Mitch Maier leads off the inning against John Axford and makes like a cricket batsman.
Axford threw a wicked googly. A little too wicked.
Really, no clue what Maier was doing, but whatever… Down a run in the ninth you have to do whatever it takes to reach base. That qualifies.
Mike Moustakas follows with a rocket down the first base line that first baseman Cody Ransom kicks and his only play is at first. Not an error because he got an out, but it had the makings of a 3-6-3 double play. Moose hit it hard enough and Ransom could have stepped forward to make the throw – he’s left handed, so it would have been a quick transfer – and returned to the bag in time to get Moose. Maybe, maybe not.
So the tying run moves to scoring position. Wednesday’s hero, Alcides Escobar can’t do it two nights in a row and strikes out on a nice slider.
That brings up Jarrod Dyson. I’ve said it once, I’ve said it a thousand times: Dyson is a nice player if he’s your 25th man on the bench. I can live with him as a pinch runner and a defensive replacement for a Melky-like outfielder. The dude is striking out looking in 54 percent of his strikeouts. Not good. Tells me the guy isn’t seeing the ball worth a damn. Or isn’t confident in his abilities to make contact.
Thankfully, the bat didn’t leave his shoulder. I mean, if I’m a Brewer fan, that would kill me. Axford has to throw strikes in that situation and the game is over. No way Dyson is making contact and the odds are strong he won’t even attempt to swing. And Axford wasn’t even close.
Which is key because the Royals speed merchant is the winning run.
Thankfully the Royals pinch hit Brayan Pena for Quintero. Pena swings at a high strike, then goes with a fastball and lines it into
right left. Maier scores easily, but Pena is going to get hung up between first and second. That was going to be a base running blunder to send the game to extras. Except the Brewers second baseman can’t handle the throw… Dyson had stopped at third and breaks for home. Late throw…
(I had a moment of clarity this morning on my daily run… There were two outs in the inning and Pena’s run didn’t mean a thing. Maybe the correct play there is for the shortstop to put the ball in his back pocket. To not force the play. Sure, they could have gotten the out, and sure the top of the order was due up for the Royals, but the risk was going to be there that they couldn’t make the play. Which is exactly what happened… However, with first base open, the Brewers could have walked Gordon to pitch to Getz. Pena forced the issue… As I’ve always said, there’s a fine line between aggressive and stupid. There wasn’t going to be any grey area on Pena’s going to second. Turned out aggressive worked… For once.)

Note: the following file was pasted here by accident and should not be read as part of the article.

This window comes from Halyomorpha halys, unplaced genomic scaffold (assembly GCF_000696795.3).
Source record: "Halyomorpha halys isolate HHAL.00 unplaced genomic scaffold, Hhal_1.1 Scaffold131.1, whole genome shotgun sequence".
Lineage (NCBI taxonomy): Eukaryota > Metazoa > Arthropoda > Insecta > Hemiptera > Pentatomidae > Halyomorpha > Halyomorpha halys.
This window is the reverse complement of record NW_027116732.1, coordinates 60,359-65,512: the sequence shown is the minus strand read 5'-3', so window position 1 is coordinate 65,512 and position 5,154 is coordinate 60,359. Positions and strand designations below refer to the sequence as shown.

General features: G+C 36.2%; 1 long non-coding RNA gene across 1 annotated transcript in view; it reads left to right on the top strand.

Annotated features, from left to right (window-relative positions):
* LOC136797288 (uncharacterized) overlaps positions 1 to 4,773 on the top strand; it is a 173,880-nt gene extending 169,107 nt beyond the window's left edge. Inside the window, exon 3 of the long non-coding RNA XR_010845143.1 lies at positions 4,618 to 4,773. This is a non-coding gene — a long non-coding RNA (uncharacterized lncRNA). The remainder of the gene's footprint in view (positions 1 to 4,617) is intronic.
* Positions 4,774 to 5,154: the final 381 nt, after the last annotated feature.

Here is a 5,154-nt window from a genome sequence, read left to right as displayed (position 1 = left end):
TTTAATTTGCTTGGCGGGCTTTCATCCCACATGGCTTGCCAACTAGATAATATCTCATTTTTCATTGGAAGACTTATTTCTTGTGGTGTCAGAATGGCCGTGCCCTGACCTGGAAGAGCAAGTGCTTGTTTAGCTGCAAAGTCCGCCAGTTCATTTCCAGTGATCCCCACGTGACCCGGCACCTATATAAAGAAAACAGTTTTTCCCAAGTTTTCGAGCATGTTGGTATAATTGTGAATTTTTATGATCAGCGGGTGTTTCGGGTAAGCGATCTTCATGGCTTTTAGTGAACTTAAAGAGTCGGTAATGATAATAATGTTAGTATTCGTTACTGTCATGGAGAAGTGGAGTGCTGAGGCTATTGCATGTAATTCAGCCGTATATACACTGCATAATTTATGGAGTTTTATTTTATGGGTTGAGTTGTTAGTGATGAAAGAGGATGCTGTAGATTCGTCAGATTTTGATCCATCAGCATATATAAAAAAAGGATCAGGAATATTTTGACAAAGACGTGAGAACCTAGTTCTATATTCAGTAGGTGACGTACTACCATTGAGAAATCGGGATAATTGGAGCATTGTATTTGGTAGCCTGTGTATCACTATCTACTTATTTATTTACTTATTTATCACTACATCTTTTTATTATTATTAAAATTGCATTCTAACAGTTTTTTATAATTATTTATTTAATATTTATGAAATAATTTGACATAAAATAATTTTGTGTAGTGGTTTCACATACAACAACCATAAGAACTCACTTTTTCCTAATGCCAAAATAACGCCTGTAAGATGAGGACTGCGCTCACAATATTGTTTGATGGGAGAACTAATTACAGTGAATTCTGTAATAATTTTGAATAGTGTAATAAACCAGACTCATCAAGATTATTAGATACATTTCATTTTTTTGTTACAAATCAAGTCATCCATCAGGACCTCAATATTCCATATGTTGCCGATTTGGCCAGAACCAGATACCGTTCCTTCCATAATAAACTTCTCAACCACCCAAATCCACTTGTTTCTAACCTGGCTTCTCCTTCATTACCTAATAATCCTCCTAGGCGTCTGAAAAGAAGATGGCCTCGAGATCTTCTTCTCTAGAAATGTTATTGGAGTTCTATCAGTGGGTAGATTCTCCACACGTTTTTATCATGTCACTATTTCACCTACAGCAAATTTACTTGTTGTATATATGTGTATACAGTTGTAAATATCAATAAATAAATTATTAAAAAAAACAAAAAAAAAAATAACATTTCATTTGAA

And he did it without his slider. According to PITCH f/x, Hochevar threw a total of three sliders on Thursday. Three. It was his curveball that did the heavy lifting.
He threw 23 curves, 17 for strikes. Five of those were put in play and he recorded three ground outs (one was a double play), one fly out and one lonely single. Yes, he coughed up a couple of home runs, but I’m going to cut him some slack. He was pitching so well and keeping runners off the bases that those bombs were solo shots.
In innings one through six, the most pitches he threw in an inning was 13. The model of efficiency.
His final line:
7.1 IP, 6 H, 3 ER, 1 BB, 5 SO
That 7.1 innings pitched represents the longest outing by a Royals starter this year. Five times had a starter thrown seven innings (Bruce Chen has done it three times. Felipe Paulino and Hochevar each have one outing.) That’s unreal. This rotation…
And now that the bats have gone back into hibernation, starts like Hochevar are necessary to keep this team in the game. Yeah, I’m Captain Obvious, but if Hochevar has one of his patented meltdown innings, this walkoff doesn’t happen.
But it did.